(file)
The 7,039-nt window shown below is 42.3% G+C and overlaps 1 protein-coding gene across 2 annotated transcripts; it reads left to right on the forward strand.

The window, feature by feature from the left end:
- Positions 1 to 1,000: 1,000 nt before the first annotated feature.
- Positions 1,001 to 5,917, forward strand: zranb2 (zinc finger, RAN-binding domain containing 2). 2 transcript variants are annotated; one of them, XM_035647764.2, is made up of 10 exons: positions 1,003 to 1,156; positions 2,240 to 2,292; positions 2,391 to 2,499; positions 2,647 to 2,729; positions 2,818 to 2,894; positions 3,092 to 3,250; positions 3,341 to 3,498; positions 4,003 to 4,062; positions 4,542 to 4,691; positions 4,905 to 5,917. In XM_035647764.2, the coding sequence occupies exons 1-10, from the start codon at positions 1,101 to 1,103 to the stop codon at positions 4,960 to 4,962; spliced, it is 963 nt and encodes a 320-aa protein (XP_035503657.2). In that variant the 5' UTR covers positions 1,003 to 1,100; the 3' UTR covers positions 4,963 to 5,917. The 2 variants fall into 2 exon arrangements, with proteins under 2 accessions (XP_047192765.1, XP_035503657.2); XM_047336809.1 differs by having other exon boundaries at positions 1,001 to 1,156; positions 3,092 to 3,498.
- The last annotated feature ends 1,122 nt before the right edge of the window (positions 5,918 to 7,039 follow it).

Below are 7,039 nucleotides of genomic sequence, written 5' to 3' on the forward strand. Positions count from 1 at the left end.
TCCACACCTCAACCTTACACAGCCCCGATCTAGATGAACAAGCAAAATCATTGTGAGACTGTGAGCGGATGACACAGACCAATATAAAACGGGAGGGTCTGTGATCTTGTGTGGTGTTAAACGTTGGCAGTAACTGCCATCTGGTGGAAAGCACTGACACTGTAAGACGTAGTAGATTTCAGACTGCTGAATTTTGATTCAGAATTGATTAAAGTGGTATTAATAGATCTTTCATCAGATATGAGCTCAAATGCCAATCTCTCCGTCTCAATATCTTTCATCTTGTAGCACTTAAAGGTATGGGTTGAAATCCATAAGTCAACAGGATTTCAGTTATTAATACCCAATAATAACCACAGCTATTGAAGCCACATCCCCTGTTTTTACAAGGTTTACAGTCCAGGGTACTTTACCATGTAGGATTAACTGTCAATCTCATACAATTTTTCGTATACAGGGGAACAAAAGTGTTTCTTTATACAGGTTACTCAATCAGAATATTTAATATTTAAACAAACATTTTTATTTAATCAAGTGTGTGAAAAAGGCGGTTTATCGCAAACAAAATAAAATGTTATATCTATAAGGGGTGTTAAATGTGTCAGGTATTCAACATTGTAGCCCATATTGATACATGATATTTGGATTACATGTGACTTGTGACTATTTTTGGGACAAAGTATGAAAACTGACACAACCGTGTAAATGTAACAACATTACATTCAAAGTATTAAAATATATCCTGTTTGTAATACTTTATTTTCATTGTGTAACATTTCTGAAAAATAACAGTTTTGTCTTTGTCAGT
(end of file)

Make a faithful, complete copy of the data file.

The 7,039-nt window shown below is 42.3% G+C and overlaps 1 protein-coding gene across 2 annotated transcripts; it reads left to right on the forward strand.

The window, feature by feature from the left end:
- Positions 1 to 1,000: 1,000 nt before the first annotated feature.
- Positions 1,001 to 5,917, forward strand: zranb2 (zinc finger, RAN-binding domain containing 2). 2 transcript variants are annotated; one of them, XM_035647764.2, is made up of 10 exons: positions 1,003 to 1,156; positions 2,240 to 2,292; positions 2,391 to 2,499; positions 2,647 to 2,729; positions 2,818 to 2,894; positions 3,092 to 3,250; positions 3,341 to 3,498; positions 4,003 to 4,062; positions 4,542 to 4,691; positions 4,905 to 5,917. In XM_035647764.2, the coding sequence occupies exons 1-10, from the start codon at positions 1,101 to 1,103 to the stop codon at positions 4,960 to 4,962; spliced, it is 963 nt and encodes a 320-aa protein (XP_035503657.2). In that variant the 5' UTR covers positions 1,003 to 1,100; the 3' UTR covers positions 4,963 to 5,917. The 2 variants fall into 2 exon arrangements, with proteins under 2 accessions (XP_047192765.1, XP_035503657.2); XM_047336809.1 differs by having other exon boundaries at positions 1,001 to 1,156; positions 3,092 to 3,498.
- The last annotated feature ends 1,122 nt before the right edge of the window (positions 5,918 to 7,039 follow it).

Below are 7,039 nucleotides of genomic sequence, written 5' to 3' on the forward strand. Positions count from 1 at the left end.
TCCACACCTCAACCTTACACAGCCCCGATCTAGATGAACAAGCAAAATCATTGTGAGACTGTGAGCGGATGACACAGACCAATATAAAACGGGAGGGTCTGTGATCTTGTGTGGTGTTAAACGTTGGCAGTAACTGCCATCTGGTGGAAAGCACTGACACTGTAAGACGTAGTAGATTTCAGACTGCTGAATTTTGATTCAGAATTGATTAAAGTGGTATTAATAGATCTTTCATCAGATATGAGCTCAAATGCCAATCTCTCCGTCTCAATATCTTTCATCTTGTAGCACTTAAAGGTATGGGTTGAAATCCATAAGTCAACAGGATTTCAGTTATTAATACCCAATAATAACCACAGCTATTGAAGCCACATCCCCTGTTTTTACAAGGTTTACAGTCCAGGGTACTTTACCATGTAGGATTAACTGTCAATCTCATACAATTTTTCGTATACAGGGGAACAAAAGTGTTTCTTTATACAGGTTACTCAATCAGAATATTTAATATTTAAACAAACATTTTTATTTAATCAAGTGTGTGAAAAAGGCGGTTTATCGCAAACAAAATAAAATGTTATATCTATAAGGGGTGTTAAATGTGTCAGGTATTCAACATTGTAGCCCATATTGATACATGATATTTGGATTACATGTGACTTGTGACTATTTTTGGGACAAAGTATGAAAACTGACACAACCGTGTAAATGTAACAACATTACATTCAAAGTATTAAAATATATCCTGTTTGTAATACTTTATTTTCATTGTGTAACATTTCTGAAAAATAACAGTTTTGTCTTTGTCAGT